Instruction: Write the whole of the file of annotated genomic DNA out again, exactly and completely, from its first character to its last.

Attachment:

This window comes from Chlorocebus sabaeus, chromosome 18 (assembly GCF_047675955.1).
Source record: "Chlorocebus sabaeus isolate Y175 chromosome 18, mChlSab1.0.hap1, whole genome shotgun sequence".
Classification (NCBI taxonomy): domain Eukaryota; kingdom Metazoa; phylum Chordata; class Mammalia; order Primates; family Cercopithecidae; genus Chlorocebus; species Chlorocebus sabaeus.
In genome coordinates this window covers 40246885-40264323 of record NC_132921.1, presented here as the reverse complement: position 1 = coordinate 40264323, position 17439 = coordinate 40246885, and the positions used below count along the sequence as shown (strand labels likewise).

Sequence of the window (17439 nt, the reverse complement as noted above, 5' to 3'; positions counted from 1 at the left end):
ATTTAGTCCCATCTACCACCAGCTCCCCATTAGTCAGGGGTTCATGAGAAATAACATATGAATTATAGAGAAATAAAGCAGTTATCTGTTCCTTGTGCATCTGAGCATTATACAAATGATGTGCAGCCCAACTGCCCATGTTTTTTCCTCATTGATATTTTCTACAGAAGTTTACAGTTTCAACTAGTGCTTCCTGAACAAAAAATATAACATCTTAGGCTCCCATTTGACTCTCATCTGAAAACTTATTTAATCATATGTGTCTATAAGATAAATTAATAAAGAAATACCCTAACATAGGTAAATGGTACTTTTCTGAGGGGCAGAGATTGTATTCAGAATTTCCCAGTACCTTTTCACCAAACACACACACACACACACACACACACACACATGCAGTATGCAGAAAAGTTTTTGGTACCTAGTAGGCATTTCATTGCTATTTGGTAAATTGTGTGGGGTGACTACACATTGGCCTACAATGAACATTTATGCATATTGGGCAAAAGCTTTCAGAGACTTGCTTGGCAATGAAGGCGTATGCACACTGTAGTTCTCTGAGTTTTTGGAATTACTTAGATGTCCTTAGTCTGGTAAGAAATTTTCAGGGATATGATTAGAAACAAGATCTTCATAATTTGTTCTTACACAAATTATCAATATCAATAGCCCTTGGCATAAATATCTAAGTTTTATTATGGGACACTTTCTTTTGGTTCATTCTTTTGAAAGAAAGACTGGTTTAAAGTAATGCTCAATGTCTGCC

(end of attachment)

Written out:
This window comes from Chlorocebus sabaeus, chromosome 18 (assembly GCF_047675955.1).
Source record: "Chlorocebus sabaeus isolate Y175 chromosome 18, mChlSab1.0.hap1, whole genome shotgun sequence".
Classification (NCBI taxonomy): domain Eukaryota; kingdom Metazoa; phylum Chordata; class Mammalia; order Primates; family Cercopithecidae; genus Chlorocebus; species Chlorocebus sabaeus.
In genome coordinates this window covers 40246885-40264323 of record NC_132921.1, presented here as the reverse complement: position 1 = coordinate 40264323, position 17439 = coordinate 40246885, and the positions used below count along the sequence as shown (strand labels likewise).

Sequence of the window (17439 nt, the reverse complement as noted above, 5' to 3'; positions counted from 1 at the left end):
ATTTAGTCCCATCTACCACCAGCTCCCCATTAGTCAGGGGTTCATGAGAAATAACATATGAATTATAGAGAAATAAAGCAGTTATCTGTTCCTTGTGCATCTGAGCATTATACAAATGATGTGCAGCCCAACTGCCCATGTTTTTTCCTCATTGATATTTTCTACAGAAGTTTACAGTTTCAACTAGTGCTTCCTGAACAAAAAATATAACATCTTAGGCTCCCATTTGACTCTCATCTGAAAACTTATTTAATCATATGTGTCTATAAGATAAATTAATAAAGAAATACCCTAACATAGGTAAATGGTACTTTTCTGAGGGGCAGAGATTGTATTCAGAATTTCCCAGTACCTTTTCACCAAACACACACACACACACACACACACACACACATGCAGTATGCAGAAAAGTTTTTGGTACCTAGTAGGCATTTCATTGCTATTTGGTAAATTGTGTGGGGTGACTACACATTGGCCTACAATGAACATTTATGCATATTGGGCAAAAGCTTTCAGAGACTTGCTTGGCAATGAAGGCGTATGCACACTGTAGTTCTCTGAGTTTTTGGAATTACTTAGATGTCCTTAGTCTGGTAAGAAATTTTCAGGGATATGATTAGAAACAAGATCTTCATAATTTGTTCTTACACAAATTATCAATATCAATAGCCCTTGGCATAAATATCTAAGTTTTATTATGGGACACTTTCTTTTGGTTCATTCTTTTGAAAGAAAGACTGGTTTAAAGTAATGCTCAATGTCTGCC